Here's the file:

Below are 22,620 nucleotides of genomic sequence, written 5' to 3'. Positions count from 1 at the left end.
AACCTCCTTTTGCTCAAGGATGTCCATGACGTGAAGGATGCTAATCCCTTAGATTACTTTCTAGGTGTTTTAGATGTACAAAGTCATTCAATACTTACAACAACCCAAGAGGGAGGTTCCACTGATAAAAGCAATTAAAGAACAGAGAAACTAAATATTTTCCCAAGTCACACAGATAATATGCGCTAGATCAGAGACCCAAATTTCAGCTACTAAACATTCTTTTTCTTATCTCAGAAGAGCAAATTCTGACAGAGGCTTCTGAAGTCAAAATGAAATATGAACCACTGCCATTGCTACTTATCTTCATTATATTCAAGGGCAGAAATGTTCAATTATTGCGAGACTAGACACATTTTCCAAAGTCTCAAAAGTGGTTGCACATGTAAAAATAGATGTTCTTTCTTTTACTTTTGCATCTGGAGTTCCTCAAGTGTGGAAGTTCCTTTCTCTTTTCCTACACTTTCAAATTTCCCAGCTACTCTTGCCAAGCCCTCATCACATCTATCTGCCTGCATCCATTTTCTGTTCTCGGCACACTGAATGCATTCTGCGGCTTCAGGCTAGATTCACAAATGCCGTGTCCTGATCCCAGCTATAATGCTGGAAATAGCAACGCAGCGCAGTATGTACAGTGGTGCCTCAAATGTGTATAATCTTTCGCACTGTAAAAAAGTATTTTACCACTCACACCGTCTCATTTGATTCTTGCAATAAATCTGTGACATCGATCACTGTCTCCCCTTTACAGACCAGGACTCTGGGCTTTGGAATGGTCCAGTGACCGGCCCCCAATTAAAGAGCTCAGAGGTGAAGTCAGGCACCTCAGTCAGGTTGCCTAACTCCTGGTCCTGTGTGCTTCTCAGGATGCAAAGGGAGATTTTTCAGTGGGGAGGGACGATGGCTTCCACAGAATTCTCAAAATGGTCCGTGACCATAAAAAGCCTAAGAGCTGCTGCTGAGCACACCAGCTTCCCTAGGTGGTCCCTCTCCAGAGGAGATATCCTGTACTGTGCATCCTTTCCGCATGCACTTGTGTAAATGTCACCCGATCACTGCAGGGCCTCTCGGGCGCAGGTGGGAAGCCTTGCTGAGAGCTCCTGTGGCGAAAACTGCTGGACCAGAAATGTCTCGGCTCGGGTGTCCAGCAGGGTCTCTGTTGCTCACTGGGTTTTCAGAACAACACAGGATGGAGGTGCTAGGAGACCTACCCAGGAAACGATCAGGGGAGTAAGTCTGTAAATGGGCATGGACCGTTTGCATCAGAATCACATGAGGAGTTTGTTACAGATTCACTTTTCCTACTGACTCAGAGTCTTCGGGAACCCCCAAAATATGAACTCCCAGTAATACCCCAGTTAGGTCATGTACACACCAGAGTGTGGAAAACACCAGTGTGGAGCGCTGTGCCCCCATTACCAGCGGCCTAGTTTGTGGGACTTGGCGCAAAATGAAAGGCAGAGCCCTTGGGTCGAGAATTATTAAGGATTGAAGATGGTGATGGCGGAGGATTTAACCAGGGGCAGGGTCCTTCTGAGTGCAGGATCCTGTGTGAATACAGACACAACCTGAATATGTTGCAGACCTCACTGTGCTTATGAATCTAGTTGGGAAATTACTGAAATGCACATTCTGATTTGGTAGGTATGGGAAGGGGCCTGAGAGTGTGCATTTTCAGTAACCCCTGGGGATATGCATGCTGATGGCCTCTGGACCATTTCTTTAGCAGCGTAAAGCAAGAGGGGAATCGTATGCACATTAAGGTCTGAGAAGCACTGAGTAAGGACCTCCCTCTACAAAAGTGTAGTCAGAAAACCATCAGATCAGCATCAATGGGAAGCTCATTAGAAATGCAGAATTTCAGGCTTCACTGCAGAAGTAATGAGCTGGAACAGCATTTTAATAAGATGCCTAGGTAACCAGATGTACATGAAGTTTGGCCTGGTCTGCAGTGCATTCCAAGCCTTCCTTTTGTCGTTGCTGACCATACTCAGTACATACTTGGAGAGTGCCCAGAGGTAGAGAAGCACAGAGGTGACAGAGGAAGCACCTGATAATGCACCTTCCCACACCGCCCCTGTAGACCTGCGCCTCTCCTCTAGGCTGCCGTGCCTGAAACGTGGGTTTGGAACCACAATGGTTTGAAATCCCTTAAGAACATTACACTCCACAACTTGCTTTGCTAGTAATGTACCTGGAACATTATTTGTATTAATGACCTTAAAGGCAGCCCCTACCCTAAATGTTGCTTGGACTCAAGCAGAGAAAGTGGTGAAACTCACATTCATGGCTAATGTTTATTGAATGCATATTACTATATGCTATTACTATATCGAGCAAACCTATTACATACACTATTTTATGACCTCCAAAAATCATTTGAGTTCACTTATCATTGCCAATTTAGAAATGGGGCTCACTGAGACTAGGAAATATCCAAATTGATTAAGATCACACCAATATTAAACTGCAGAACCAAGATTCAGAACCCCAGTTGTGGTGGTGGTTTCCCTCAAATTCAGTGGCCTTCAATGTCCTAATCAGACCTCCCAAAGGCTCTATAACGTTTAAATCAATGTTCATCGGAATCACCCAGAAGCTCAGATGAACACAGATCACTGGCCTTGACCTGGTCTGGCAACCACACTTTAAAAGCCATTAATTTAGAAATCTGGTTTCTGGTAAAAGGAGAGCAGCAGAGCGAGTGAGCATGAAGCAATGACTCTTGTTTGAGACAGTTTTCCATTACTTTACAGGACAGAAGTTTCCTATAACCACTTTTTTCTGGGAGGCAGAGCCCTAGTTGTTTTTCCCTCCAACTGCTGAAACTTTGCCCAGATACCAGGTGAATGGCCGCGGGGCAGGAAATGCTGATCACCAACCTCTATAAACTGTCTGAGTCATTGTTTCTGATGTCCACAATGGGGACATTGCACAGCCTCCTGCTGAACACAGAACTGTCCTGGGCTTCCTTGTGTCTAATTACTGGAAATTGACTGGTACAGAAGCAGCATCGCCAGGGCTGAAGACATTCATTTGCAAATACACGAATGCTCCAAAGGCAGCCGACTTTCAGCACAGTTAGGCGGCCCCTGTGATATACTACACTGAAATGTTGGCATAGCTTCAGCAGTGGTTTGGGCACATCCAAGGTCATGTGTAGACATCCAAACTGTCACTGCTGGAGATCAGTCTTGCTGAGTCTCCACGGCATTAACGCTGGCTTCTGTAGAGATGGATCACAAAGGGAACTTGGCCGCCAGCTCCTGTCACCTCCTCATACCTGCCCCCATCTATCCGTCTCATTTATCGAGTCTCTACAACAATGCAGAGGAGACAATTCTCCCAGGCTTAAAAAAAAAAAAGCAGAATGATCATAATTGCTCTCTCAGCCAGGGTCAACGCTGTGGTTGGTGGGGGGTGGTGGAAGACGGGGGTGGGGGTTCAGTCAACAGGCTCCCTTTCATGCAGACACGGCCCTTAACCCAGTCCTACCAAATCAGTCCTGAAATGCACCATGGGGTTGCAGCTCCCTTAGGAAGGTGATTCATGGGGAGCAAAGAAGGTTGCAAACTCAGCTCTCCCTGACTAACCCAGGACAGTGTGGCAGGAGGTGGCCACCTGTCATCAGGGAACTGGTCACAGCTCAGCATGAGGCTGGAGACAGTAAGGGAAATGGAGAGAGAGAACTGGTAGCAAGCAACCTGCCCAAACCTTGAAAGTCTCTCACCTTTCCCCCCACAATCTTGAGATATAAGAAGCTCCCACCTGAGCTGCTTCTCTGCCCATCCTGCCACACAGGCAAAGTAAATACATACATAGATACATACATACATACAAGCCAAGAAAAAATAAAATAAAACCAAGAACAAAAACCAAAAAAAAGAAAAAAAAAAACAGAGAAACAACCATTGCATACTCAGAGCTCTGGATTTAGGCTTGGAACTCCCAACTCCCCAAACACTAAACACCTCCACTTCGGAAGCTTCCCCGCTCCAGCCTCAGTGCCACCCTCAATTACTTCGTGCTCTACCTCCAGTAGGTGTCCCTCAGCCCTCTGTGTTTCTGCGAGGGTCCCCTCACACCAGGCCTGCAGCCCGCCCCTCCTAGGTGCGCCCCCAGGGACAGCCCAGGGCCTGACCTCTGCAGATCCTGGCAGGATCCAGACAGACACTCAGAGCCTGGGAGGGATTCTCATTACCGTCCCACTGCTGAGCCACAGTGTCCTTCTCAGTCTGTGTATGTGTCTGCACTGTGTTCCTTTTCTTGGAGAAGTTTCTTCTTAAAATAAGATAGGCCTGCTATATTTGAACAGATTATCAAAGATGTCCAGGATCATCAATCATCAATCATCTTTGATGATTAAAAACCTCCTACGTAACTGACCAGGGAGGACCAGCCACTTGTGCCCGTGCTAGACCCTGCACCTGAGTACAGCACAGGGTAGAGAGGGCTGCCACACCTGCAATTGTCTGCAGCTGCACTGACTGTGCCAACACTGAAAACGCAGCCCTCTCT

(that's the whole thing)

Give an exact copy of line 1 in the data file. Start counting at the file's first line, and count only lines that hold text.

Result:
Below are 22,620 nucleotides of genomic sequence, written 5' to 3'. Positions count from 1 at the left end.